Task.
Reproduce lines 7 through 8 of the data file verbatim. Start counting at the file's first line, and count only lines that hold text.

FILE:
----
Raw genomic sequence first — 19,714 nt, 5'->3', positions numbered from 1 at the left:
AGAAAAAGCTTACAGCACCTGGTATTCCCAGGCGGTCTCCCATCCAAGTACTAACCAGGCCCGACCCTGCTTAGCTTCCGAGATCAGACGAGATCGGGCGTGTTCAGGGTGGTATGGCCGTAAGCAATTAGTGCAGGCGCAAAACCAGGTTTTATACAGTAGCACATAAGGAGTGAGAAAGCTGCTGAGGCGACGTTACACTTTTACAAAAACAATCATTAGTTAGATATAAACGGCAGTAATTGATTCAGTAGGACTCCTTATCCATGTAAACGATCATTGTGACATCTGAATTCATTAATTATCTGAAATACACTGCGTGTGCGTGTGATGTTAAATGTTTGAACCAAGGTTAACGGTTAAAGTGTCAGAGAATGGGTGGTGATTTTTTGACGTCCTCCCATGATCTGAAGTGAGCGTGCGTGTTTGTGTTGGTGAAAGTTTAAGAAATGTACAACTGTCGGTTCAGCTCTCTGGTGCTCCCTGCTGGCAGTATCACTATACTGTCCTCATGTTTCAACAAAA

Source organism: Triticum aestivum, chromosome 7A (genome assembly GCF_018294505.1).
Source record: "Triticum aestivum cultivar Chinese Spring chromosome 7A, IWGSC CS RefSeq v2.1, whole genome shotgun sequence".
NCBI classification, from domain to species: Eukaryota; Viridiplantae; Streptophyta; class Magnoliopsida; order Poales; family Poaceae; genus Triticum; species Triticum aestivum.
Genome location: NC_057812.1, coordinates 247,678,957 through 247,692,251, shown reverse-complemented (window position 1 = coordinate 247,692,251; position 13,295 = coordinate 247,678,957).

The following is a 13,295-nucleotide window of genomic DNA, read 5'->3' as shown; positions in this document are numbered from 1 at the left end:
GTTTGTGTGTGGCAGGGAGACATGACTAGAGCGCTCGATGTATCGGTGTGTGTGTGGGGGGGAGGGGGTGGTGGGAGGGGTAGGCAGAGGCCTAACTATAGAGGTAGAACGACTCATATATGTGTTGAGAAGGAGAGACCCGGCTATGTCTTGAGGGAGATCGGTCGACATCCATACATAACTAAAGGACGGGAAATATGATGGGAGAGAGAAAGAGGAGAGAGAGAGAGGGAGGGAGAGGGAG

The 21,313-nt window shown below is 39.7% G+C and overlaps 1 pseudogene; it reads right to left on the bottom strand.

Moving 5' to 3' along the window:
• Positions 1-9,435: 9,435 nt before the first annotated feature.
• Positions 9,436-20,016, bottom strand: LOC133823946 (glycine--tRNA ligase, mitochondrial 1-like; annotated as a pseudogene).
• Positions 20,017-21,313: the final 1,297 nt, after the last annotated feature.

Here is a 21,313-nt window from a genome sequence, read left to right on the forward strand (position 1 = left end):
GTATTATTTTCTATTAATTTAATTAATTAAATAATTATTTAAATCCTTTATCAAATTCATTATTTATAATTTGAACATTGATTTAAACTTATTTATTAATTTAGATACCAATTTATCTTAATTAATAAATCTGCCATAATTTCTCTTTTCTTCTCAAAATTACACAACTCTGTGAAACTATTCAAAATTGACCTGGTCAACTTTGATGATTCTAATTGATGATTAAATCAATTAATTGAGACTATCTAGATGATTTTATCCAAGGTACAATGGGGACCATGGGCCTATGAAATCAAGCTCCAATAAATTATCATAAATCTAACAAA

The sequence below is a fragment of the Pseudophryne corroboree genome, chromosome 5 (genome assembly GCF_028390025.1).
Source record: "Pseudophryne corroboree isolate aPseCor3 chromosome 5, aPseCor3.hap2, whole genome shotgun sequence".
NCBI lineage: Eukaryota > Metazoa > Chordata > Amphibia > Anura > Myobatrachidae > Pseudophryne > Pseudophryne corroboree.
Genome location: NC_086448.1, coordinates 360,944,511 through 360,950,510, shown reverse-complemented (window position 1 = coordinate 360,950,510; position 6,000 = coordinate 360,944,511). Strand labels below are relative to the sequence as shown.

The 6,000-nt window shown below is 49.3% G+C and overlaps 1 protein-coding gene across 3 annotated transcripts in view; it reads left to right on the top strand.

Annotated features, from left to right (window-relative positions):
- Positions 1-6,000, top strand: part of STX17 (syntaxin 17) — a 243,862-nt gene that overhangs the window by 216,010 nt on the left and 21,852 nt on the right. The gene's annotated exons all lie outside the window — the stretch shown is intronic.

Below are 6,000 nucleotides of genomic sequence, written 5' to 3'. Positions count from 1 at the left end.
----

The following is a 13,295-nucleotide window of genomic DNA, read 5'->3' as shown; positions in this document are numbered from 1 at the left end:
GTTTGTGTGTGGCAGGGAGACATGACTAGAGCGCTCGATGTATCGGTGTGTGTGTGGGGGGGAGGGGGTGGTGGGAGGGGTAGGCAGAGGCCTAACTATAGAGGTAGAACGACTCATATATGTGTTGAGAAGGAGAGACCCGGCTATGTCTTGAGGGAGATCGGTCGACATCCATACATAACTAAAGGACGGGAAATATGATGGGAGAGAGAAAGAGGAGAGAGAGAGAGGGAGGGAGAGGGAG